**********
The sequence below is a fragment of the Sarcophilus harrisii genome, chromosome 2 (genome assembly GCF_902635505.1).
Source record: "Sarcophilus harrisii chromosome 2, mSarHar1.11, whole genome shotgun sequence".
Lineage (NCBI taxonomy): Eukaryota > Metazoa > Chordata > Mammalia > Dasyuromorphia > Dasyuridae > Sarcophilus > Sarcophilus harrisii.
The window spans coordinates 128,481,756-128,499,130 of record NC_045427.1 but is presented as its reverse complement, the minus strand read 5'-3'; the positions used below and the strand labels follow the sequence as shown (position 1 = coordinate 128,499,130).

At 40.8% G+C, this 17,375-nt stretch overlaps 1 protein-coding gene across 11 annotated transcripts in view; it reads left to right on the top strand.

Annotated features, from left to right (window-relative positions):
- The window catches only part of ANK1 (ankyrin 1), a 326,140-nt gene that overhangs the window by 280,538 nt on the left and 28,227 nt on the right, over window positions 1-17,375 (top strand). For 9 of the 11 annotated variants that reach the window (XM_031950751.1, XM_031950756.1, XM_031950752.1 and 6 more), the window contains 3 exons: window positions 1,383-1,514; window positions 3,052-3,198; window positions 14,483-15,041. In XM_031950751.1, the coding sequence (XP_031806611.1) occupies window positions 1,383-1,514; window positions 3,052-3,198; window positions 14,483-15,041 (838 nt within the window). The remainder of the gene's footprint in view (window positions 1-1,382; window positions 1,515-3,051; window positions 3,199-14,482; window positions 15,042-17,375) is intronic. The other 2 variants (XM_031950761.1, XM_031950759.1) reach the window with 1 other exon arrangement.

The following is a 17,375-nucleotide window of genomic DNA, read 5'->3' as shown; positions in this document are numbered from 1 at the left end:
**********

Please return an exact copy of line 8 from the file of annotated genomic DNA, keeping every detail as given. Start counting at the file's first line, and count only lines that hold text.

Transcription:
The following is a 17,375-nucleotide window of genomic DNA, read 5'->3' as shown; positions in this document are numbered from 1 at the left end: